Barrel cactus

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Barrel cacti are classified into the two genera Echinocactus and Ferocactus, both of which are found in the Southwest Desert of North America. Their pineapple-shaped fruits can be easily removed but are not recommended for consuming because they are fairly dry and bitter to the taste. Native Americans collected the fruit as emergency food during extreme drought conditions. The barrel cactus easily reaches over a meter in height at maturity, and have been known to reach 10 feet in some regions. Its ribs are numerous and pronounced, and the spines are long and can range in color from yellow to tan to red, depending on the age of the plant and the genera. Small yellow flowers appear at the top of the plant only after many years. It is considered easy to grow and relatively fast growing; and may also produce round offshoots.

The Serigna Mana people, distinguished three species of barrel cactus: 'Saguaro barrel cactus', Ferocactus acanthodes, Siml caacöl ('big barrel cactus', Ferocactus covillei) and Siml áa ('true barrel cactus', Ferocactus wislizenii).[1] Mojepe simlsamahlataen' is a liquid found in the cactus and can be deadly if sniffed. The species Ferocactus covillei also had several other names; one of which was siml cöquicöt, 'killer barrel cactus', to indicate that it should not be eaten or its liquid consumed.

One should approach a barrel cactus with extreme caution. A puncture to human skin from one of the spines is considered a 'dirty wound'. If the puncture is deep enough to draw blood, antibiotics may be needed, and could take several months for the wound to heal properly. Barrel cactus plants are one of the more dangerous cacti in the desert.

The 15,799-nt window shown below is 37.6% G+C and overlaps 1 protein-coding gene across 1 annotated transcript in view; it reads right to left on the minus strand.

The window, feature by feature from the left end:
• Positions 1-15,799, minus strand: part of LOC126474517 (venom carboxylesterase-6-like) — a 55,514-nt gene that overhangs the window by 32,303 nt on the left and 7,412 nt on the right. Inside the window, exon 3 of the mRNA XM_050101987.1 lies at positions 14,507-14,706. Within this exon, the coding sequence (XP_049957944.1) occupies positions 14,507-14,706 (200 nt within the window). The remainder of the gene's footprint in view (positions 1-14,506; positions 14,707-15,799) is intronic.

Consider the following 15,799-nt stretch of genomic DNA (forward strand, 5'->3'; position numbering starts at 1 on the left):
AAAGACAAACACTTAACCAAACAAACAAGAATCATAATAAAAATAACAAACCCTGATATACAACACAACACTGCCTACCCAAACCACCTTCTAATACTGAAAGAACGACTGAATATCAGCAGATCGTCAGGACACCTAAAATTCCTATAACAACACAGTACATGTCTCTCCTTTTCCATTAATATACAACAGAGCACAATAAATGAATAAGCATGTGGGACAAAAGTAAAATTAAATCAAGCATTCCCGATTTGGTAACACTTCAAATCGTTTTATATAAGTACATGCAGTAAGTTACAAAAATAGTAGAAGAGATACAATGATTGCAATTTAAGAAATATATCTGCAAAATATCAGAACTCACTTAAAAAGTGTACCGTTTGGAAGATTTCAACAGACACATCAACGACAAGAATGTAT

Many people mistakenly believe that the common sight of a tipped over barrel cactus is due solely to the cactus falling over from water weight. Actually, barrel cacti fall over because they grow based on the sun, just like any other plant. Water weight is just part of this occurrence. Unlike other plants, however, the barrel cactus usually grows towards the south (to prevent sunburn), hence the name "compass cactus."[2]

The barrel cactus buds start to bloom in April with a bright yellow or orange flower. Pink and red varieties also exist but occur less frequently. The buds mature into a small pineapple-shaped greenish fruit; that is left behind as the flowers wilt away. Left untouched, the edible fairly dry fruit has been known to last a full calendar year. The flowers only appear on the very top of the plant. As the yellow flowers begin to wilt in early May, they turn orange in color. A late summer Desert Rainstorm can produce a late bloomer as shown in the photo of the orange flowered variety that bloomed two days after a rain storm in mid August; and then continued to bloom right through the end of September. Barrel cacti can store up to and sometimes more than 500 litres of water; and can live to 100 years or more.

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  1. ^ Richard S. Felger and Mary B. Moser (1m985) People of the desert and sea: ethnobotany of the Seri Indians. Tucson: University of Arizona Press.
  2. ^ Johnson, G. Mark (2003-03-26). The Ultimate Desert Handbook. McGraw-Hill Professional. p. 196. ISBN 0-07-139303-X.